Random Specific Deflation

Discussion in 'Wheels, Tyres, Brakes & Suspension' started by spinaltap, Apr 24, 2018.

  1. spinaltap

    spinaltap Active Member

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    Last August, I had my local Mercedes dealer replace all the tyres on my Wife’s W169 (A-Class). She typically drives less than 5K miles per year.

    All was fine until last December, when the front near side front tyre deflated by exactly 7 lbs, causing the car’s deflation alarm to trigger. I had Mercedes check the tyre. No obvious problem was evident. Fast forward to Easter 2018. The same issue arises on the same tyre: deflation by exactly 7lbs. Again, no problem reported by Mercedes on inspection. I had them replace the tyre valve, just to be sure.

    Yesterday, the same issue manifests itself again. The tyre deflation alarm triggers while driving. The same problematic tyre shows deflation by exactly 7 lbs. Weird, right? Why just by 7 lbs in each and every occurance?

    In talking to Mercedes, my options are - replace what looks to be a ‘problem free’ tyre (since none of their usual tests reveals any problems). Then, if the same issue subsequently arises, I will need to replace the alloy wheel.

    Given the car’s low mileage, and the relative newness of the tyre, I’ve also asked Mercedes to submit the present offending tyre to Continental for testing. IF they discover a problem, they are likely to proportionately refund the cost of the tyre.
     
  2. renault12ts

    renault12ts MB Club Veteran

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    Could be a leaky rim.

    Put a can of Holts tyre weld in,,,that'll stop it.
     
    wu56Shoozz likes this.
  3. MancMike

    MancMike New Member

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    The reason tyres deflate, then stop deflating is because with reduced pressure, the already tiny hole size closes up and doesn't let any more air escape, or the rate at which it's escaping drops right down to imperceptible thereon.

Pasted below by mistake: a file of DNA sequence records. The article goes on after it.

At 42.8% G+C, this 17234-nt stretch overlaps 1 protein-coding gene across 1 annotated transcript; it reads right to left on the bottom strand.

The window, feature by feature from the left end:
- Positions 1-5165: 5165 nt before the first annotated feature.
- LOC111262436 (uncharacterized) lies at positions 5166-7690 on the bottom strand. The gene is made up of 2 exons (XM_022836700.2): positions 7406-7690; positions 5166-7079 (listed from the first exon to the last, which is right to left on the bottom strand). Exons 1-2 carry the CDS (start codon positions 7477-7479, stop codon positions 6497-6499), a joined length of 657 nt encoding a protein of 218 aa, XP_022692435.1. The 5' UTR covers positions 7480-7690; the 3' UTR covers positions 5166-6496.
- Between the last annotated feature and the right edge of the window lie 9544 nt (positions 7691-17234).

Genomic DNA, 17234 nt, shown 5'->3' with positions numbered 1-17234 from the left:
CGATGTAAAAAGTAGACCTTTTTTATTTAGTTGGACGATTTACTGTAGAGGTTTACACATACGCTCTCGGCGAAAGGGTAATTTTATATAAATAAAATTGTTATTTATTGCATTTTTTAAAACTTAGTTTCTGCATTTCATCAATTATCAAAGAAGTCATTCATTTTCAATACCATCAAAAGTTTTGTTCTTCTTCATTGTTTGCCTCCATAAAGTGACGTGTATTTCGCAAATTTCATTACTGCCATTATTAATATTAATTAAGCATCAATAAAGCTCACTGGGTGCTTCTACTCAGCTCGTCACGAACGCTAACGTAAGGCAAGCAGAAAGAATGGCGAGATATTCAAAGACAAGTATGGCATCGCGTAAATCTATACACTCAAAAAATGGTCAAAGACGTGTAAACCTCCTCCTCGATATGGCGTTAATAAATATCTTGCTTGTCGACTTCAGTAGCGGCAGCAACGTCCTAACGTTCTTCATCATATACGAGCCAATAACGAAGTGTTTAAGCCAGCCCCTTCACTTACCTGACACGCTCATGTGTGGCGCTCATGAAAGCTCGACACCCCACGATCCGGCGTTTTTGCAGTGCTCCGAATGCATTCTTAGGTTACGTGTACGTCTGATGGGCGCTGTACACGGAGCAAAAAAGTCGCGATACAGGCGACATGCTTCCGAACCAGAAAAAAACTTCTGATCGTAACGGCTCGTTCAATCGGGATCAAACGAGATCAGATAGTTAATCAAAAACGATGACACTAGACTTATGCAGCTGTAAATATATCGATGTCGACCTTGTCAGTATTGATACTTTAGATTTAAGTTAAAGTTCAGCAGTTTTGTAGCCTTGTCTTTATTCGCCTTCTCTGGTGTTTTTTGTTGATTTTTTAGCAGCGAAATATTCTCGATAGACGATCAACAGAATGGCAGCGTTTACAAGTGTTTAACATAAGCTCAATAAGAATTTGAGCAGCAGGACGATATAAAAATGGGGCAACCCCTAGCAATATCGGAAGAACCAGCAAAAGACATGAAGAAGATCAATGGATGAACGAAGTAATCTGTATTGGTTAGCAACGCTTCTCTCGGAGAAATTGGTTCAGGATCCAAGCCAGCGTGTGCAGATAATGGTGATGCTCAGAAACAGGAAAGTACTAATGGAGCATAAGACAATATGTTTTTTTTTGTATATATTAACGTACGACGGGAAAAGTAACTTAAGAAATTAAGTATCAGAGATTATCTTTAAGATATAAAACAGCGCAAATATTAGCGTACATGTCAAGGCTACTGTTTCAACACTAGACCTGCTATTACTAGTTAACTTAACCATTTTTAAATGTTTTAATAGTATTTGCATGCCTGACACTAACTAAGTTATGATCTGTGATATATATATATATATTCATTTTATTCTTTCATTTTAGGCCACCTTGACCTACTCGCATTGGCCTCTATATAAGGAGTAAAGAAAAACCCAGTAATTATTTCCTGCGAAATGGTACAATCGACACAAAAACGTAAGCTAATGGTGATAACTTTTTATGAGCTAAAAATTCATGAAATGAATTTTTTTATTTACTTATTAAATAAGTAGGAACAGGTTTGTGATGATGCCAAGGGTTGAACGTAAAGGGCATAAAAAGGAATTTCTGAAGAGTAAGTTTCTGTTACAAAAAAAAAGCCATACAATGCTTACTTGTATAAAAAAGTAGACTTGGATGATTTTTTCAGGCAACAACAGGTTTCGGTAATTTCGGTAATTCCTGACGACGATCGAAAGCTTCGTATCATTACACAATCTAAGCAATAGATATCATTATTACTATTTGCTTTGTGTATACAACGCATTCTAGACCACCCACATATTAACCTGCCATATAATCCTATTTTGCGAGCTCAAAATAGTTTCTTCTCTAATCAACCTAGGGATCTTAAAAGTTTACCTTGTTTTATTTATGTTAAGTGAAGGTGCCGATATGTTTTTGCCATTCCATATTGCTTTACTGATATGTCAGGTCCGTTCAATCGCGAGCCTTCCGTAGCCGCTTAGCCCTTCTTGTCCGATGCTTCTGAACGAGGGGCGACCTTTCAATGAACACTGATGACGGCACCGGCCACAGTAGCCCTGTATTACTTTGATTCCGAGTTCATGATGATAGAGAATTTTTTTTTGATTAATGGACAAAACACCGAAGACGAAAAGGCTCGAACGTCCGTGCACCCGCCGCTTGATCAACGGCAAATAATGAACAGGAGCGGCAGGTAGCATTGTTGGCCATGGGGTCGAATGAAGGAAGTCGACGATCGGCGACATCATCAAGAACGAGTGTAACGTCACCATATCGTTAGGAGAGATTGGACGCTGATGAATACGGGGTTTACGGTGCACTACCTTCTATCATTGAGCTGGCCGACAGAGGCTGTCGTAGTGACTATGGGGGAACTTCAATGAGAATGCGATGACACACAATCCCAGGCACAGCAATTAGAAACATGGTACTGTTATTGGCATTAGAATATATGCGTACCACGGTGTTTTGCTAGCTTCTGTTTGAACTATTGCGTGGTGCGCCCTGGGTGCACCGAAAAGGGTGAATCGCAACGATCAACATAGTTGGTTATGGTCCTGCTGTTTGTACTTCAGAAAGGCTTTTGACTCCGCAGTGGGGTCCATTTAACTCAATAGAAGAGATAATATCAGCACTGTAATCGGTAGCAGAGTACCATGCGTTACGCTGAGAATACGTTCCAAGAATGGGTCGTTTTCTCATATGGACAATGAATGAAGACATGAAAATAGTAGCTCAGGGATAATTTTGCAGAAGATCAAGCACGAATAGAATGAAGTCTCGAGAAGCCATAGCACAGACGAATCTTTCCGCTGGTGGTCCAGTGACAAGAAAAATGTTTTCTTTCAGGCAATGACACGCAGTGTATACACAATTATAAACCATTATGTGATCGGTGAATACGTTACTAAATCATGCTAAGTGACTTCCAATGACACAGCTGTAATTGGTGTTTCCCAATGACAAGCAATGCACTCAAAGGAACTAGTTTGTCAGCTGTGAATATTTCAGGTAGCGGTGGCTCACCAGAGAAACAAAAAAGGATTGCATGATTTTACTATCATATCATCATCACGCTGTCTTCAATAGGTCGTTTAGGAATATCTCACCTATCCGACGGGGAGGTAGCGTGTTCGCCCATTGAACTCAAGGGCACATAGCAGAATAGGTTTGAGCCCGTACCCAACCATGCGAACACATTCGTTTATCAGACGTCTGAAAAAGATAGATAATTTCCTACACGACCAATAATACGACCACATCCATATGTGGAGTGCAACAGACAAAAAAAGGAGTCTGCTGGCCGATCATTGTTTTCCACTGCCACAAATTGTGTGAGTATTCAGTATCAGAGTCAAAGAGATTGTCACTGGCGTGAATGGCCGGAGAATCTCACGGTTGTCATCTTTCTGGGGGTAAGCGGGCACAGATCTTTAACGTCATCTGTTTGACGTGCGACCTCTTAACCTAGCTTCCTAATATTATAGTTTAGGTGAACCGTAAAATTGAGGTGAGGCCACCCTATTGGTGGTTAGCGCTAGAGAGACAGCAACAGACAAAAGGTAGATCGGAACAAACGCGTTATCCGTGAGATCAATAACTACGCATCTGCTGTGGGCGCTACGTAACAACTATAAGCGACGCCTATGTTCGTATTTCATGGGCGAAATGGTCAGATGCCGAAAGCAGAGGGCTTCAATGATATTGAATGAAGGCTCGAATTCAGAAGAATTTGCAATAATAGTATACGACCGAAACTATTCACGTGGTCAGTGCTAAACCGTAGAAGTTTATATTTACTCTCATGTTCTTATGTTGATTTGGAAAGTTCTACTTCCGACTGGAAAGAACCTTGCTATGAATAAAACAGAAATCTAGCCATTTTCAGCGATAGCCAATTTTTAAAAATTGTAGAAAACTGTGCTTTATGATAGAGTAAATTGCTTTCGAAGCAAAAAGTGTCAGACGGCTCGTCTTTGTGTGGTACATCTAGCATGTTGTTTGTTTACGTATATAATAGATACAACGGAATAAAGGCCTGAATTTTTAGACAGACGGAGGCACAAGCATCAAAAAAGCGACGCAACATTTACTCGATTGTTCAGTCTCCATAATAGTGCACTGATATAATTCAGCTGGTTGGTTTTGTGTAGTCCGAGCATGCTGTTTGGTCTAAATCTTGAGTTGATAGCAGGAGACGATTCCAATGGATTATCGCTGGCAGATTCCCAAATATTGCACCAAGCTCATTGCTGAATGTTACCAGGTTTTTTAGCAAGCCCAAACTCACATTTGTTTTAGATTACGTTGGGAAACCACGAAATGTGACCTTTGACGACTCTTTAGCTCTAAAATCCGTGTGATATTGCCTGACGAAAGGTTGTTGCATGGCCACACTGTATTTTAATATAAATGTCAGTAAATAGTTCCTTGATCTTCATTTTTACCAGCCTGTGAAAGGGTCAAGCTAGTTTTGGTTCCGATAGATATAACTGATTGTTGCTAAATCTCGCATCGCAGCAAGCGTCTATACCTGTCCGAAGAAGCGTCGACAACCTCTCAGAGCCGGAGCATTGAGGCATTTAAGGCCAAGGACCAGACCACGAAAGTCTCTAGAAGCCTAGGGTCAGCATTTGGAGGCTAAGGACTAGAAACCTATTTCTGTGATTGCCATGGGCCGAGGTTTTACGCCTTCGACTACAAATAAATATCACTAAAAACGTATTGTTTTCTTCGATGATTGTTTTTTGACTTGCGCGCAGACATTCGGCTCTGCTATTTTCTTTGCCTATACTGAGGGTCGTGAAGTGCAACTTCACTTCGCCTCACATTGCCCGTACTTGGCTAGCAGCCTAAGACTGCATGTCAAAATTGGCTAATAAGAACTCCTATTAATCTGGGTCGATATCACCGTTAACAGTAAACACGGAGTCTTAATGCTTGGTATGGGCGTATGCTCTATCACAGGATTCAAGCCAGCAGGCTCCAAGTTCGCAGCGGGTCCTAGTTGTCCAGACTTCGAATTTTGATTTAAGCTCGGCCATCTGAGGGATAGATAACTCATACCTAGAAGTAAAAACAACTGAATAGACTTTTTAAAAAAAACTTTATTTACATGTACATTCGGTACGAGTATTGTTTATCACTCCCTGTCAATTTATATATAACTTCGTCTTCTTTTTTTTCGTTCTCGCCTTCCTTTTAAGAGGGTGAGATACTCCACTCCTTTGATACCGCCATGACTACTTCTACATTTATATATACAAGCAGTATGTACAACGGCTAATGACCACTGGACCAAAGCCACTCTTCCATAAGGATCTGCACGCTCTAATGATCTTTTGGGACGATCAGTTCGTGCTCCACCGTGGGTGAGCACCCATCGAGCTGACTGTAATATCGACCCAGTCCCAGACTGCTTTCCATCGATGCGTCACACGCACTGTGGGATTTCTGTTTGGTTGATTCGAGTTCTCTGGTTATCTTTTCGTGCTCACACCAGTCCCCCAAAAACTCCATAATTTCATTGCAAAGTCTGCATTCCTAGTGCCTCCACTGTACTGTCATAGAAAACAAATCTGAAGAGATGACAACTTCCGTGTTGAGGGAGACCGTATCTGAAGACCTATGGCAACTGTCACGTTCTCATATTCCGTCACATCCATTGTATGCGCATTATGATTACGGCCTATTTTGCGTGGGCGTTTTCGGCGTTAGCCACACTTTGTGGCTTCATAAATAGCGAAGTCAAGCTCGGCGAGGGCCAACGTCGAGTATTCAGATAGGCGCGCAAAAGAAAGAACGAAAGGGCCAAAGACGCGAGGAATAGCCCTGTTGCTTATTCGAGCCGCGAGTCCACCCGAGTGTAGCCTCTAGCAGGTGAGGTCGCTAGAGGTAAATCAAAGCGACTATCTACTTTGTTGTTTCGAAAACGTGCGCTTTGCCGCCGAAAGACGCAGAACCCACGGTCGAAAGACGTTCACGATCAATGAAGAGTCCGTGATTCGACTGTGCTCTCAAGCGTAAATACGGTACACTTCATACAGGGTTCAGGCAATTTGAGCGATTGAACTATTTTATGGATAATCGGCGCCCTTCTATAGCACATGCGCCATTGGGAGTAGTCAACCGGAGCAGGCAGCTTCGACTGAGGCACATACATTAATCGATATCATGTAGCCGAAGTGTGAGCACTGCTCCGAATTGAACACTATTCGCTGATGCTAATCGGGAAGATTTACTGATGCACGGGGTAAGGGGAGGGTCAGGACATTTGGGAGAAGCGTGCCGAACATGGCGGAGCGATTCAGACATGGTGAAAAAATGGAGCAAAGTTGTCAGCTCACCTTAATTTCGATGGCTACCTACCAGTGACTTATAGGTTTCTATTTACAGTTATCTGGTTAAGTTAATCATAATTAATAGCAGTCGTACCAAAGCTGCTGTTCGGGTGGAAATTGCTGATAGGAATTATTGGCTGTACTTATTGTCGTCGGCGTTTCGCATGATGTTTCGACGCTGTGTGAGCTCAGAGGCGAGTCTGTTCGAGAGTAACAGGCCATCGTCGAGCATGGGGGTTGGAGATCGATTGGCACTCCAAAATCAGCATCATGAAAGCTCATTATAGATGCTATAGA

You'd likely find if you loaded the car up with sand bags, that it'd lose 8 or 9psi before stopping.

    To find where it's coming from, pump the tyre up to high pressure, whatever it says on it is its maximum, probably 50/60 psi, then spray soapy water all over, it should foam at the leak.

    As above, tyre weld should plug the hole.
     
  4. OP
    OP
    spinaltap

    spinaltap Active Member

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    Update...

    Back to Mercedes today. I was prepared to have the tyre changed (£112), and, potentially, in the future, a replacement alloy wheel (£186).

    The same technician checked the existing tyre/wheel again. Pumped up to 60psi (twice the normal psi) revealed two sets of air bubbles emanating from between the tyre and the rim. On removing the tyre, rust was discovered on the beading on the whole of the inside rim. This is considered to be rare on Mercedes’ alloy wheels.

    They reasoned that the amount of rust was sufficient to cause a gap between wheel and tyre. Given the number of repeat visits with this issue, Mercedes refurbished the alloy wheel to eliminate the rust, added a new valve, and applied sealant between wheel and tyre at no cost to me.

    FWIW, Mercedes don’t recommend the application of tyre weld in this situation as, once applied, is difficult to remove.
     
    clk320x likes this.
  5. GLK

    GLK MB Enthusiast

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    Good result!

    I had a slight deflation on couple of wheels on my A200, before I had the alloys refurbished in November 2016. And yes - they were slightly buckled.
    Since then - not a thing. Still monitor the pressure (now via TPMS), but all four now hold it perfectly, hardly changing in three to four weeks.
     
  6. MancMike

    MancMike New Member

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    Good outcome.

    FWIW, you won't find a tyre fitter who'll recommend tyre weld. It doesn't mean it doesn't do its job though.
     
  7. Dryce

    Dryce MB Enthusiast

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    Is that not just the threshold point at whch it is detected and the alarm triggers?
     

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